Saskatchewan Agriculture Minister David Marit is not worried about the current tensions between Canada and China.
The latest spat saw Canada expel a Chinese diplomat over allegations of foreign interference, and China responded by expelling a Canadian diplomat.
Beijing previously banned imports of canola from Richardson Pioneer International and Viterra, following the arrest of Huawei’s CFO. The 3-year ban was lifted last year.
The Chinese government also imposed restrictions on Canadian beef after a case of atypical BSE was found in an Alberta cow back in 2021.
China is Canada’s second-largest trading partner, behind the U.S., and is also a major importer of Canadian potash and wheat.
When asked if he is concerned about possible retaliation by China by banning other Canadian exports, Marit said on Thursday he isn’t concerned because we’ve diversified our exports to other markets.
“China is a market for us as well,” Marit noted. “But there are so many global players now for our product, I mean you just look at what’s happened in Mexico alone we’ve gone to well over a billion dollars in exports into Mexico, where 3 or 4 years ago we were like 5 or $600-million, so we’re seeing that market grow.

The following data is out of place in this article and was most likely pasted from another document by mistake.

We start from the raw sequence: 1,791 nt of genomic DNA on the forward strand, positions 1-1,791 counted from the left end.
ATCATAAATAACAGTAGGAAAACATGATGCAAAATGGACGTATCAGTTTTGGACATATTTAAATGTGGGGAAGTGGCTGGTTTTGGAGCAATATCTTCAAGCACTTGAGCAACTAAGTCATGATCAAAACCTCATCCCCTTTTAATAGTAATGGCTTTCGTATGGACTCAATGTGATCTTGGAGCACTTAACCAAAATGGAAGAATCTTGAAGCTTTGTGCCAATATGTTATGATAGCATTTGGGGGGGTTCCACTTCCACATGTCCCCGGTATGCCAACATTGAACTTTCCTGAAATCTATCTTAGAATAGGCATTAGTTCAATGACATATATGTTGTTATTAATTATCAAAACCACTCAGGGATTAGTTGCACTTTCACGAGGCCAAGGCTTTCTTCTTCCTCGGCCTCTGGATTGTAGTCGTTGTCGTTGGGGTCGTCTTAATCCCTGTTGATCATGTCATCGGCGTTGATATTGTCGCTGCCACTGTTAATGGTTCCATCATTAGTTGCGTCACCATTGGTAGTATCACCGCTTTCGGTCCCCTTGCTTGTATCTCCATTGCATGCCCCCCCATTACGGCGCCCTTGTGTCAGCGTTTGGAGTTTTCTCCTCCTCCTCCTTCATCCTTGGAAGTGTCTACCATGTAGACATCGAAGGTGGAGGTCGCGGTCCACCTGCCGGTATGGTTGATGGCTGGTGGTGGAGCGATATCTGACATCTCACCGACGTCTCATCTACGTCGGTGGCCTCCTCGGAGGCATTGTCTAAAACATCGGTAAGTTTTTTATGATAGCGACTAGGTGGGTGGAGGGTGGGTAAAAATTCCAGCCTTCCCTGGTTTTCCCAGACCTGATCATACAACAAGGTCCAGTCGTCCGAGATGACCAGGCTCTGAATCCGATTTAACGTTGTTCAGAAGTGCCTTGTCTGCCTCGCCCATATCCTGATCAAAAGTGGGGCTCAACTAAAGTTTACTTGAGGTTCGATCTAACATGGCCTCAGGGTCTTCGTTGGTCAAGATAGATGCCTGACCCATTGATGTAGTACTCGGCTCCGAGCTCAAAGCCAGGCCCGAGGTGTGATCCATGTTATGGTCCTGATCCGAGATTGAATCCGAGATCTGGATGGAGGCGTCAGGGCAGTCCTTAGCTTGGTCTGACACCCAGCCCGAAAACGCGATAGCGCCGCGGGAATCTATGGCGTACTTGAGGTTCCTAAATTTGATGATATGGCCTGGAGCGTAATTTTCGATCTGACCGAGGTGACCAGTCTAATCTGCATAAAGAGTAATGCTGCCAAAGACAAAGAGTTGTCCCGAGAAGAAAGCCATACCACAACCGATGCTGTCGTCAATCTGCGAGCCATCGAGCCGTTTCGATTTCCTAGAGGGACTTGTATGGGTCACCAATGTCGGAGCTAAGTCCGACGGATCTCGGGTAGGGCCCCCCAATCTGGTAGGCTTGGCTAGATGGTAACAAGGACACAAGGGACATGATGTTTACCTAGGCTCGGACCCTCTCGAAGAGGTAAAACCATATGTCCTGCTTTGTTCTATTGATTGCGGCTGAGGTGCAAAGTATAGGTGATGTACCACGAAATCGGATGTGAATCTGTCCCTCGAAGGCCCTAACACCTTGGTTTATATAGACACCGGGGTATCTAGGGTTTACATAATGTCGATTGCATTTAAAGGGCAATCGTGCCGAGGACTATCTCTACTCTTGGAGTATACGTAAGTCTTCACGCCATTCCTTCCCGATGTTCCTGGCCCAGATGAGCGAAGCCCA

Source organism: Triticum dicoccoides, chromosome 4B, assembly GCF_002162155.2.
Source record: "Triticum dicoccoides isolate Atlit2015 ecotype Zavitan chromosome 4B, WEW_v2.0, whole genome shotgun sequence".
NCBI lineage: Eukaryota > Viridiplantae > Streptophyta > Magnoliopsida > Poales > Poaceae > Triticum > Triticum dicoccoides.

“The U.S. market is growing again…Indonesia is growing for us, United (Arab) Emirates is becoming a big player as well, so there’s so many factors now and so many players in the world that we’ll adjust to all of that.
“I hope they won’t, they got to feed their folks as well so hopefully we’ll get through all that.”
Marit also said with the latest trade office established in Berlin, Germany, the province has the world covered for trading. Saskatchewan has other trade offices in Mexico, the United Kingdom, United Arab Emirates, India, Singapore, Vietnam, China, and Japan.